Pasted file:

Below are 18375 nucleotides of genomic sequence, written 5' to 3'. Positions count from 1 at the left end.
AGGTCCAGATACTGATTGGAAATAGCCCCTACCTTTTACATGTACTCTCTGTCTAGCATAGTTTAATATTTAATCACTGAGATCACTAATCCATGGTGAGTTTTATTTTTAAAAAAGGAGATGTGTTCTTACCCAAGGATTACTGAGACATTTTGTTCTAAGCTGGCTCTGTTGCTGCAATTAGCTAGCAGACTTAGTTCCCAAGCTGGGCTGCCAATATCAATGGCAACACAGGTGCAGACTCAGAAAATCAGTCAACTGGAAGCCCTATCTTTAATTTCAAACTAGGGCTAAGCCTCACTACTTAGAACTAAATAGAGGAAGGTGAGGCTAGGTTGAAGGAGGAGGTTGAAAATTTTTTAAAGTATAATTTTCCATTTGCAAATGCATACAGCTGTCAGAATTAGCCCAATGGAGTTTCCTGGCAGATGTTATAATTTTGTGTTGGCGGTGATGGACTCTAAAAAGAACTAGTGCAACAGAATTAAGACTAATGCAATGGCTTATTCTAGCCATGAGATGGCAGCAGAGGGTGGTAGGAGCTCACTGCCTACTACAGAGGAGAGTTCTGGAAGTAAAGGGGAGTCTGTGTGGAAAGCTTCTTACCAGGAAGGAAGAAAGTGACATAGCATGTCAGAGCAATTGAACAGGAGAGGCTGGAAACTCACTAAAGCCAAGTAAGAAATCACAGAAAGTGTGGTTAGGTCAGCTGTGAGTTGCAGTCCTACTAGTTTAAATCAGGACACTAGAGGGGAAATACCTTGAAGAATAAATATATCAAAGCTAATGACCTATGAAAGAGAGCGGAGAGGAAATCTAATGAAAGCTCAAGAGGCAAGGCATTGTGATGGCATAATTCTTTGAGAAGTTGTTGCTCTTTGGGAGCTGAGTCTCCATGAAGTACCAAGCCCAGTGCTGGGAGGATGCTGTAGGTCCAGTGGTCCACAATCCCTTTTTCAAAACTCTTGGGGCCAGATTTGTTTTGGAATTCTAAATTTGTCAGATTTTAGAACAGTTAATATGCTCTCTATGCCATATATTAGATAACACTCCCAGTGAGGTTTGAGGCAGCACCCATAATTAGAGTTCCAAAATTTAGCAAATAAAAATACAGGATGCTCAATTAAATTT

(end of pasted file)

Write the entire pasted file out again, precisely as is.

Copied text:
Below are 18375 nucleotides of genomic sequence, written 5' to 3'. Positions count from 1 at the left end.
AGGTCCAGATACTGATTGGAAATAGCCCCTACCTTTTACATGTACTCTCTGTCTAGCATAGTTTAATATTTAATCACTGAGATCACTAATCCATGGTGAGTTTTATTTTTAAAAAAGGAGATGTGTTCTTACCCAAGGATTACTGAGACATTTTGTTCTAAGCTGGCTCTGTTGCTGCAATTAGCTAGCAGACTTAGTTCCCAAGCTGGGCTGCCAATATCAATGGCAACACAGGTGCAGACTCAGAAAATCAGTCAACTGGAAGCCCTATCTTTAATTTCAAACTAGGGCTAAGCCTCACTACTTAGAACTAAATAGAGGAAGGTGAGGCTAGGTTGAAGGAGGAGGTTGAAAATTTTTTAAAGTATAATTTTCCATTTGCAAATGCATACAGCTGTCAGAATTAGCCCAATGGAGTTTCCTGGCAGATGTTATAATTTTGTGTTGGCGGTGATGGACTCTAAAAAGAACTAGTGCAACAGAATTAAGACTAATGCAATGGCTTATTCTAGCCATGAGATGGCAGCAGAGGGTGGTAGGAGCTCACTGCCTACTACAGAGGAGAGTTCTGGAAGTAAAGGGGAGTCTGTGTGGAAAGCTTCTTACCAGGAAGGAAGAAAGTGACATAGCATGTCAGAGCAATTGAACAGGAGAGGCTGGAAACTCACTAAAGCCAAGTAAGAAATCACAGAAAGTGTGGTTAGGTCAGCTGTGAGTTGCAGTCCTACTAGTTTAAATCAGGACACTAGAGGGGAAATACCTTGAAGAATAAATATATCAAAGCTAATGACCTATGAAAGAGAGCGGAGAGGAAATCTAATGAAAGCTCAAGAGGCAAGGCATTGTGATGGCATAATTCTTTGAGAAGTTGTTGCTCTTTGGGAGCTGAGTCTCCATGAAGTACCAAGCCCAGTGCTGGGAGGATGCTGTAGGTCCAGTGGTCCACAATCCCTTTTTCAAAACTCTTGGGGCCAGATTTGTTTTGGAATTCTAAATTTGTCAGATTTTAGAACAGTTAATATGCTCTCTATGCCATATATTAGATAACACTCCCAGTGAGGTTTGAGGCAGCACCCATAATTAGAGTTCCAAAATTTAGCAAATAAAAATACAGGATGCTCAATTAAATTT